HURRAY — it’s party time!! Thanks so much for coming back; I trust you’ve brought kazoos and streamers. If not, please head over to the gigantic Party Wing of the lair and help yourself. We’ve always got plenty. And to those of you NaNo’ing this month: wishing you (and me) brilliant success!!! How’s your Day Two so far?
A couple of quick notes/reminders:
- You’re needed! We’re lining up NOW the next eight folks to take a turn as judge starting in December. Details here. It’s a fantastic way to give back to the FF community as well as grow in your own writing. Please join me! else it’s going to be a very depressing Year Four.
- THANK YOU for all who turned up to crit the #Pyro story this week! Some wonderful comments; and I’m certain I can speak for the (anonymous) writer in conveying thanks. Would love more stories to choose from — send ’em in! (here; please remark at the top it’s for #Pyro)
Many thanks to Dragon Team Six, Steph Ellis & Josh Bertetta, for daring to examine your Frankenstein stories under the sickly green light I provided them. Steph says:
I really can’t believe this is Josh’s and my penultimate judging session. It’s gone so quickly and we’ve had so little to argue about. Every month our choices have spookily run along the same lines leading to very civilised discussions over placings and this week was no exception.
As always, a big thank you to my daughter Bethan for stripping the stories for us; she is looking forward to the end of my judging stint!
Frankenstein was a great choice for Halloween, although not so for any poor trick-or-treaters who may have knocked on my door … with my earplugs in and a Banshees soundtrack I didn’t hear them. So, here are our Samhain results:
Becky Spence, “Fallen Angel.” –SE: A rebirth in the dark, a creature alien even to himself. He has ‘ghosts of memories’ that were not his, writes a language he does not understand, cannot speak. All he can do is walk, find his way out of the darkness and seek his answers. He gets his answer when he opens the door and sees himself in the mirror. The horror here is the situation the monster is in as a being, not in what has been done to others but what was done to him. JB: Here our protagonist is at the lowest point of the Joseph Campbell’s “Hero’s Journey,” the part where we must confront the dark. I love the setting here, for it exquisitely captures the darkness and the desperation and the feeling of helplessness, the groping for a way out. But there is only one, and our author tells us exactly what is it—for all of us.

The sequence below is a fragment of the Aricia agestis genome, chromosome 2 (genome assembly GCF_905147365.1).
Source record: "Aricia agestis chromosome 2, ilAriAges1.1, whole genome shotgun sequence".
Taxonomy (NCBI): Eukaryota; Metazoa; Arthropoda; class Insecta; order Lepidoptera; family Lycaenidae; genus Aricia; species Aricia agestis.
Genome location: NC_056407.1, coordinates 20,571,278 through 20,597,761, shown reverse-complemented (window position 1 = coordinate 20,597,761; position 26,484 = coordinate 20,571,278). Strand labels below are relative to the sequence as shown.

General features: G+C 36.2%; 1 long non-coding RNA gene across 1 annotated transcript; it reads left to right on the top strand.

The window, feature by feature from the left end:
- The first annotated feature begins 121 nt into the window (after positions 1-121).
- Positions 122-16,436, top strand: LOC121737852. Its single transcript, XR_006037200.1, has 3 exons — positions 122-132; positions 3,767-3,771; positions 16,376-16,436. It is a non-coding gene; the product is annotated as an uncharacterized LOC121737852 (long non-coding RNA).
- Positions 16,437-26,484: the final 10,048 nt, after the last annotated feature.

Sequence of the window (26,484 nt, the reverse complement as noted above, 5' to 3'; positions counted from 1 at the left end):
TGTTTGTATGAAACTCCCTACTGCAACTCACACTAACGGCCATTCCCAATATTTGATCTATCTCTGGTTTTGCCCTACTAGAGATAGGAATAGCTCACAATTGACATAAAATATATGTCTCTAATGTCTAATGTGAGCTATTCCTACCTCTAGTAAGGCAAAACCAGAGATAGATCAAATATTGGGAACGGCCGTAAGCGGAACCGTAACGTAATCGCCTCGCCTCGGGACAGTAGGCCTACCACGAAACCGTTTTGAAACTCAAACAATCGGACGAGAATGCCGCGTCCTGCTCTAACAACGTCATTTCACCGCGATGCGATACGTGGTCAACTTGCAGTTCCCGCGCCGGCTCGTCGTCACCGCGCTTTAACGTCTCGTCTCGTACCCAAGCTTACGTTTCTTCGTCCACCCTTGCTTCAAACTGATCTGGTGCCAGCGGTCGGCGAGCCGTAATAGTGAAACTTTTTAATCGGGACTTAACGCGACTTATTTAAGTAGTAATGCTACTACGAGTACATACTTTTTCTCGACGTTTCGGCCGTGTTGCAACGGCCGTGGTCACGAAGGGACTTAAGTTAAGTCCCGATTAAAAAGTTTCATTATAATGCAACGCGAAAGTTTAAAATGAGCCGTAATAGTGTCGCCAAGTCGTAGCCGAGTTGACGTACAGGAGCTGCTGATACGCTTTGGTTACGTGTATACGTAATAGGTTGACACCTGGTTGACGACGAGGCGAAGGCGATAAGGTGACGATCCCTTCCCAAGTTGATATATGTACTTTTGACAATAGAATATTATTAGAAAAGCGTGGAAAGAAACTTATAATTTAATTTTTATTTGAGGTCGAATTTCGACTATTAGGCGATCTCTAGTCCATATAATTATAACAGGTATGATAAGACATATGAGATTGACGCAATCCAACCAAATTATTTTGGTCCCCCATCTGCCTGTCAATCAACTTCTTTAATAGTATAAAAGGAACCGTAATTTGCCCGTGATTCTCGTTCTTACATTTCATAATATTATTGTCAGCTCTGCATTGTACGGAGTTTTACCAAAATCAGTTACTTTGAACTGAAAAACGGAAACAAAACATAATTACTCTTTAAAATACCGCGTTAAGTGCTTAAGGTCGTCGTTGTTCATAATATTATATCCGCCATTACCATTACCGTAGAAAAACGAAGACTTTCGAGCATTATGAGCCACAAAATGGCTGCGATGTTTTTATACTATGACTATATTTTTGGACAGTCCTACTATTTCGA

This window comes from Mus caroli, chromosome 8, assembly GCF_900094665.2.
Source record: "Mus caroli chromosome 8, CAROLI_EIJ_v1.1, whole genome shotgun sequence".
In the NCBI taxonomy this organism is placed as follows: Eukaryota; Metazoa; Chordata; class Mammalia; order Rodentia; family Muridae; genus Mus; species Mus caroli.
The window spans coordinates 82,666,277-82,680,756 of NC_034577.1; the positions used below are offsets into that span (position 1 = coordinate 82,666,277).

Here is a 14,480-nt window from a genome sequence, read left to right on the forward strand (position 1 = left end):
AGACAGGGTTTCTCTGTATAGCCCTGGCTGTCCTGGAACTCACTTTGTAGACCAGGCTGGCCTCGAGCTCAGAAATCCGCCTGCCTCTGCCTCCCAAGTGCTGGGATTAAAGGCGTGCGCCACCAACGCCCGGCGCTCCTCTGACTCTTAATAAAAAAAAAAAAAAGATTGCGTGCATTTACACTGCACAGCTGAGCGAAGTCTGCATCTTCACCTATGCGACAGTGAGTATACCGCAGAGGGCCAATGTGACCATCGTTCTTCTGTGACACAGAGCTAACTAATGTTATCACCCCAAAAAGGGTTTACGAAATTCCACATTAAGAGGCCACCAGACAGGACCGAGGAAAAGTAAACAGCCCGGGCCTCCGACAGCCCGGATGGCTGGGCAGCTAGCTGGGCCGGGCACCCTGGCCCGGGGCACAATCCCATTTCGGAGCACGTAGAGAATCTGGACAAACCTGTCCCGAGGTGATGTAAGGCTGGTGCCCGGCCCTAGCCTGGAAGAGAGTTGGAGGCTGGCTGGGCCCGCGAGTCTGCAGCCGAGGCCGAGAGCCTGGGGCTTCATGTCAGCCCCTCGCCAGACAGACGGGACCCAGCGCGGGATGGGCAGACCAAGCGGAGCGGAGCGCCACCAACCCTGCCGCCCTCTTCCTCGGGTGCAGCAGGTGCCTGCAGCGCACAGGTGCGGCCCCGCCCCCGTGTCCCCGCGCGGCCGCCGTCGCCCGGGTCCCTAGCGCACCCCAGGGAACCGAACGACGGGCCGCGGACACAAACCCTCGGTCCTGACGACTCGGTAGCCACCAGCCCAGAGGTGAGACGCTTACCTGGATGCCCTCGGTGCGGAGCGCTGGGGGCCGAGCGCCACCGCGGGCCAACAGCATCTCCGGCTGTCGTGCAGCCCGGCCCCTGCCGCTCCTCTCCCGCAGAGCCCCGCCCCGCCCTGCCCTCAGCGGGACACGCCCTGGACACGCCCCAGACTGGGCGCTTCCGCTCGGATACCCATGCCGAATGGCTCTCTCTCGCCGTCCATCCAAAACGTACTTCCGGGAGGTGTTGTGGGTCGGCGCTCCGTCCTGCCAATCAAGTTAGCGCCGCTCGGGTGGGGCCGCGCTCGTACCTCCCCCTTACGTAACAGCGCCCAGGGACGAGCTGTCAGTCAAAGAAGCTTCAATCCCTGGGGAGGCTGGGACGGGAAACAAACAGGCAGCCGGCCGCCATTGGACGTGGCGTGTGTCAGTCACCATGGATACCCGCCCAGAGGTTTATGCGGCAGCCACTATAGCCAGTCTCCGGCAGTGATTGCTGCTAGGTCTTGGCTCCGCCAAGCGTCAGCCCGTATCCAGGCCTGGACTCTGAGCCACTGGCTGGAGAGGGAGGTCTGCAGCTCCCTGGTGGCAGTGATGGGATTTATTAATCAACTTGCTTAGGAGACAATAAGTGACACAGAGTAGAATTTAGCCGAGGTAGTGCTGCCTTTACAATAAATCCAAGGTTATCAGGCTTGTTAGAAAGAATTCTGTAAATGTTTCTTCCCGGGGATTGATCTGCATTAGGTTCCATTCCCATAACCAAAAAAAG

Voima Oy, “Memory Wife.” —SE: ‘She lived in the cloud now’. Heaven and computer storage combined. Society has moved on, but still caters for ‘outdated people with old dreams and obsolete things’, allowing Ben to recreate his late wife. The sadness lies in the ease with which the younger generation, his son, the shop assistant, think how such things, such people are easily replaceable. JB: A story of a timeless theme: the inability to let go of a lifelong love, but with a little twist of futurism. Mourning is a process of moving through loss. Grief. We all experience it. But what happens to a fundamental human emotion (and experience) when technology allows us the possibility of not having to move through that kind of pain? Do we not lose part of what makes us human?
A.J. Walker, “Frankenwriter.” — SE: Of course this made it into the list. I laughed at the overtones of Stephen King’s Misery as poor old Karl and other FlashDogs (Liz, Ronin, Sal, a certain Mr King) were used and abused to create a winning story. One way of getting rid of the opposition, and all to a Bach soundtrack. JB: Much like last time I judged, here is a take on the ol’ self-referential Flash!Friday/FlashDog theme (which I’ve done myself). A fun take on the prompt. Made me smile.
C. Centner, “Author Submission.” — SE: An academic abstract declares the purpose and results of Frankenstein’s experiment and then moves on to give firm warnings. Anyone following this path in future should use the ‘flesh of cute creatures (bunnies, kittens, etc)’, the monster having been an ‘appalling and repulsive character’. And above all, they must name their monster. Frankenstein’s frustration at being identified as the monster rather than the creator shines through ‘No, dammit! I’m Frankenstein!’ Scientists and authors beware! JB: Perhaps the most unique formats of this week’s stories, here we have an abstract for a scholarly paper. Compounded in this piece however, are issues we continue (and will probably always continue) to face: the relationship between science and morality.
Brian Creek, “Kill.exe.”
SE – Always a danger when new technology evolves that the military will jump in and try to use it for more sinister ends. I particularly enjoyed this story because although they had achieved a ‘scientific miracle’, it wasn’t what the military had requested. The image of a powerfully built robot sat peacefully with a wolf cub in his lap and birds perched on his rifle, contemplating a beautiful morning made me smile. I hope he doesn’t get ‘fixed’.